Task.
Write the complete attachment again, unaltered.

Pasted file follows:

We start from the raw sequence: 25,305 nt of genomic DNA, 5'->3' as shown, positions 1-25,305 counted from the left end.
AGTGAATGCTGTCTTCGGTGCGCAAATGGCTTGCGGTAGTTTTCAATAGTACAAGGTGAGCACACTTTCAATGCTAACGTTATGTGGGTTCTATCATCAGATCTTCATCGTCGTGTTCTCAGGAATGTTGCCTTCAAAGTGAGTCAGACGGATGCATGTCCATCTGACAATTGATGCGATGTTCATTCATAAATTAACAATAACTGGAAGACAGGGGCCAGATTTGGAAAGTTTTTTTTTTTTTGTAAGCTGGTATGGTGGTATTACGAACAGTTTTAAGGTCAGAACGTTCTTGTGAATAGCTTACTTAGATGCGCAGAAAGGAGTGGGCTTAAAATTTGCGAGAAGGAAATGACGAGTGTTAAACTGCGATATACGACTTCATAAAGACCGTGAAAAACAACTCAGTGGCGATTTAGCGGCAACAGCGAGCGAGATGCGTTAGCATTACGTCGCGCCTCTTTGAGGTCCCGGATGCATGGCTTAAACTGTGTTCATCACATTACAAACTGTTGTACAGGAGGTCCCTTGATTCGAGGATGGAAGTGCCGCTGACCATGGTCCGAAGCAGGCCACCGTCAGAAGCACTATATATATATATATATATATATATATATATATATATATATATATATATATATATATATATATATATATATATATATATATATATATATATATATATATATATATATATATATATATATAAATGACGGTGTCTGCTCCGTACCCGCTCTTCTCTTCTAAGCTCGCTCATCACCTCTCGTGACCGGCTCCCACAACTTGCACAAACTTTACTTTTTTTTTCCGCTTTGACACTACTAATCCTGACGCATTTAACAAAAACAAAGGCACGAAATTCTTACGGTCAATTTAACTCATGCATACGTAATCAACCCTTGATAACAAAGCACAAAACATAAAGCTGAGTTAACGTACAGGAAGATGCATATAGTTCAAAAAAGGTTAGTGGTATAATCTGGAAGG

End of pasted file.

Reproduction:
We start from the raw sequence: 25,305 nt of genomic DNA, 5'->3' as shown, positions 1-25,305 counted from the left end.
AGTGAATGCTGTCTTCGGTGCGCAAATGGCTTGCGGTAGTTTTCAATAGTACAAGGTGAGCACACTTTCAATGCTAACGTTATGTGGGTTCTATCATCAGATCTTCATCGTCGTGTTCTCAGGAATGTTGCCTTCAAAGTGAGTCAGACGGATGCATGTCCATCTGACAATTGATGCGATGTTCATTCATAAATTAACAATAACTGGAAGACAGGGGCCAGATTTGGAAAGTTTTTTTTTTTTTGTAAGCTGGTATGGTGGTATTACGAACAGTTTTAAGGTCAGAACGTTCTTGTGAATAGCTTACTTAGATGCGCAGAAAGGAGTGGGCTTAAAATTTGCGAGAAGGAAATGACGAGTGTTAAACTGCGATATACGACTTCATAAAGACCGTGAAAAACAACTCAGTGGCGATTTAGCGGCAACAGCGAGCGAGATGCGTTAGCATTACGTCGCGCCTCTTTGAGGTCCCGGATGCATGGCTTAAACTGTGTTCATCACATTACAAACTGTTGTACAGGAGGTCCCTTGATTCGAGGATGGAAGTGCCGCTGACCATGGTCCGAAGCAGGCCACCGTCAGAAGCACTATATATATATATATATATATATATATATATATATATATATATATATATATATATATATATATATATATATATATATATATATATATATATATATATATATATATATATATATATATATAAATGACGGTGTCTGCTCCGTACCCGCTCTTCTCTTCTAAGCTCGCTCATCACCTCTCGTGACCGGCTCCCACAACTTGCACAAACTTTACTTTTTTTTTCCGCTTTGACACTACTAATCCTGACGCATTTAACAAAAACAAAGGCACGAAATTCTTACGGTCAATTTAACTCATGCATACGTAATCAACCCTTGATAACAAAGCACAAAACATAAAGCTGAGTTAACGTACAGGAAGATGCATATAGTTCAAAAAAGGTTAGTGGTATAATCTGGAAGG